• One word and you say I don’t know my Bible and history. They did not have chairs – only very wealthy people had chairs and furniture. Wealthy Romans would have their slaves carry their chairs from room to room. She sat at his feet, but she was sitting there with him – not looking up. There is a very big difference. They either sat on cushions or on the floor. It changes the context of the whole verse.

    http://hermeneutics.stackexchange.com/questions/5234/was-it-unusual-for-a-woman-mary-to-sit-at-jesus-feet-in-the-account-of-luke-1

  • I’ve read quite a bit about her. There is also the possibility that she and Johnny Brown were married. I’m not going to discount it. Her reputation suffered for her association with him. She basically locked herself away, in Scotland, for years. During that time, she was not well thought of, especially by those in politics. It was not until her later years that her reputation was rehabilitated.

    Don’t forget, the version of “Victorian” that is part of social and historical lore was more about culture and values for the middle class. Americans were far more “Victorian” than the Brits ever were. Victoria was the queen. She could do basically what she wanted and get away with it. She was also one of the wealthiest people in the world. No matter how her reputation might have suffered, she was the queen – for life. Only a revolution would have changed that – and there were several attempts on her life.

  • Baby_Raptor

    I’m not interested in the apologetics of someone who clearly wants to paint the best possible light of the verse. I want to see what the verse says.

    If they were sitting on the same level then there’s no way she could be sitting “at his feet.” That’s how height works.

    Also, I didn’t question your knowledge of history. I said not to claim unprovable things are history. Claiming that your personal interpretation of something that happened in your specific religion is one of the most important things to happen to half the human race–most of which shared neither your religion nor your interpretation–is the height of ego.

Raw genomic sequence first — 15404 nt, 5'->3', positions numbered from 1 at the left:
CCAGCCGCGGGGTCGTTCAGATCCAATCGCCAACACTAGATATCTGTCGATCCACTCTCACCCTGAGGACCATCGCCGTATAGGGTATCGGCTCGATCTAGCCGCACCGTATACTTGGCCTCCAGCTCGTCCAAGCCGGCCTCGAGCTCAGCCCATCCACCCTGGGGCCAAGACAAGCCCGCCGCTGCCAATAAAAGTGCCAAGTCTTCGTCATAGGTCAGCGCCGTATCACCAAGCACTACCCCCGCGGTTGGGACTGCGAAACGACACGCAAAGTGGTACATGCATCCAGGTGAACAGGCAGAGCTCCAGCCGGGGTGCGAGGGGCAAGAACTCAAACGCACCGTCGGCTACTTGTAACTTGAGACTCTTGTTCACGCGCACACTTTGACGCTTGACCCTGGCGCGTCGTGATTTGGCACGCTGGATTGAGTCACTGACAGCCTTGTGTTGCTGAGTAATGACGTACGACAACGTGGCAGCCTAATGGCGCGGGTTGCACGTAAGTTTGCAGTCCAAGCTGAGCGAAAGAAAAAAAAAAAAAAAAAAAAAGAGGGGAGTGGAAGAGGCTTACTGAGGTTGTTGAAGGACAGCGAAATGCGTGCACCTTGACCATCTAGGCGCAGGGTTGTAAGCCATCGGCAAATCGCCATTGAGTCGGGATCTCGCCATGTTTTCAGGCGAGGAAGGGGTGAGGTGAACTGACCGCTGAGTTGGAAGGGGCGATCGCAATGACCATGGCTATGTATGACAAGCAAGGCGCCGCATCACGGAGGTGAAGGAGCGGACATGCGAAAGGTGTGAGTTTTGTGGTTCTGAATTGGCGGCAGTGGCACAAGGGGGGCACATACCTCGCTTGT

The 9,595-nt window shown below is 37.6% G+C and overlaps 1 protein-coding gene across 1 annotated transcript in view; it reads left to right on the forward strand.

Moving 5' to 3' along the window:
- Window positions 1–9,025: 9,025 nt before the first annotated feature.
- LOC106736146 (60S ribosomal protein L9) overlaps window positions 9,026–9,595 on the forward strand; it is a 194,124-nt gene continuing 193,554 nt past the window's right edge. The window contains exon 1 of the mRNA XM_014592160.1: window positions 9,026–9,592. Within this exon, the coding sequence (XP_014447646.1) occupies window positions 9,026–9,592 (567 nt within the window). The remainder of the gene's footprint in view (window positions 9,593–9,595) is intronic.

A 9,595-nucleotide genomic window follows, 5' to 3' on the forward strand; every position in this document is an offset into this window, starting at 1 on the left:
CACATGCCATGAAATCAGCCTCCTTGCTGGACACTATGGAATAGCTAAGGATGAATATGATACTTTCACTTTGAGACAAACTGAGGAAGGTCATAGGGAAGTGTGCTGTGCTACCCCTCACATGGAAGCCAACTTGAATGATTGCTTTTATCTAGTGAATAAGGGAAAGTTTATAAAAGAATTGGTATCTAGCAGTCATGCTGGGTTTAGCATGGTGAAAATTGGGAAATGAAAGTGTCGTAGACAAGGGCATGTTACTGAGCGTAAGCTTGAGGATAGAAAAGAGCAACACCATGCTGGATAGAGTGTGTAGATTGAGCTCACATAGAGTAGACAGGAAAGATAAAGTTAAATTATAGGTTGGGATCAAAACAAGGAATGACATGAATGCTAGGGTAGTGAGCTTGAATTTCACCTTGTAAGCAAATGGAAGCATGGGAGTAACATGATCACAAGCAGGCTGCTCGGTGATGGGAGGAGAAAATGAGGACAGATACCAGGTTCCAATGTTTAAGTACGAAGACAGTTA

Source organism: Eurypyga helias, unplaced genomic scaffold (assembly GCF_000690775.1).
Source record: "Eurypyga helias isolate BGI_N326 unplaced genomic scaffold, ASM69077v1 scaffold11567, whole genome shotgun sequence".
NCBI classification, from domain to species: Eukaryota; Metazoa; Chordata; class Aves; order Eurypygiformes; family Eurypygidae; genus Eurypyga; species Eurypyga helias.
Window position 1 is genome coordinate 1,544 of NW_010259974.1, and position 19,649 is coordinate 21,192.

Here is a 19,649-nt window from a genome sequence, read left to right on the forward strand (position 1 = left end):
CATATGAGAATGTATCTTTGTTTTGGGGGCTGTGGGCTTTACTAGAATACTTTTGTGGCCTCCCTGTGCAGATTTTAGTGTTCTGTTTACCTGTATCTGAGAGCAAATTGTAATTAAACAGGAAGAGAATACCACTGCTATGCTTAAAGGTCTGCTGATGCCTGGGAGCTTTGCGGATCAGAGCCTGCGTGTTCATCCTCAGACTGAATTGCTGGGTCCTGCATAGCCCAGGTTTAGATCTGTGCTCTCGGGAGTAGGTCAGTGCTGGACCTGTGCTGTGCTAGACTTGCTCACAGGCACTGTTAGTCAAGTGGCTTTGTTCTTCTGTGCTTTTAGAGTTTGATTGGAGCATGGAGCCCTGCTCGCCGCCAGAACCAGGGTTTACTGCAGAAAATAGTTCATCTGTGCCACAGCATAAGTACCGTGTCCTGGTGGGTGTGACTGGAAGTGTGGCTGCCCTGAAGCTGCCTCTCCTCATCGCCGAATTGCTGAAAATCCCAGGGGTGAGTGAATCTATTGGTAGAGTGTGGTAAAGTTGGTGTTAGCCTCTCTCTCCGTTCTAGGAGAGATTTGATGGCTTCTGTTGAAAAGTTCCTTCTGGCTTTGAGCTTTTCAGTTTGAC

• I really have done nothing to deserve being attacked this way. If I have insulted you, I apologize. I do not apologize for a life-time of studying history, nor the fact that I am a Christian. You can denigrate me about that if you want. That’s fine. I do try, thought, to be intellectually honest when writing about history.

  • Nea

    Gender roles are too rigid – you’re not a person, you’re an actor in a part you can’t escape. And the economy is too fluid – it’s no longer possible to go from high scho to the manufacturing plant in town and make enough for a lower middle class life.

  • Baby_Raptor

    Okay, here’s a comment about you: You have a persecution complex. When you have no actual arguments you resort to lying about your opponent in order to score points.

    I have not in any way insulted you for being a Christian, demanded that you apologize for anything or attacked you at all. I called you out for making broad claims that you really should not be making. That’s it. Claiming that your personal opinion on your personal religion is one of the most important things to happen to every female ever? Yeah, no. Projecting your beliefs on everyone else isn’t cool.

    Being intellectually honest requires facts. When you can prove that your bible is fact you can hail it as “history.” Til then, please refrain from talking about it like it is or like it should apply to the rest of us.

    Criticizing your beliefs is not attacking you. When you make ridiculous claims like “Jesus liberated women everywhere by telling someone that listening to him is the most important thing they can do” you’re going to get called out. If you can’t separate your beliefs from yourself, that’s not my problem.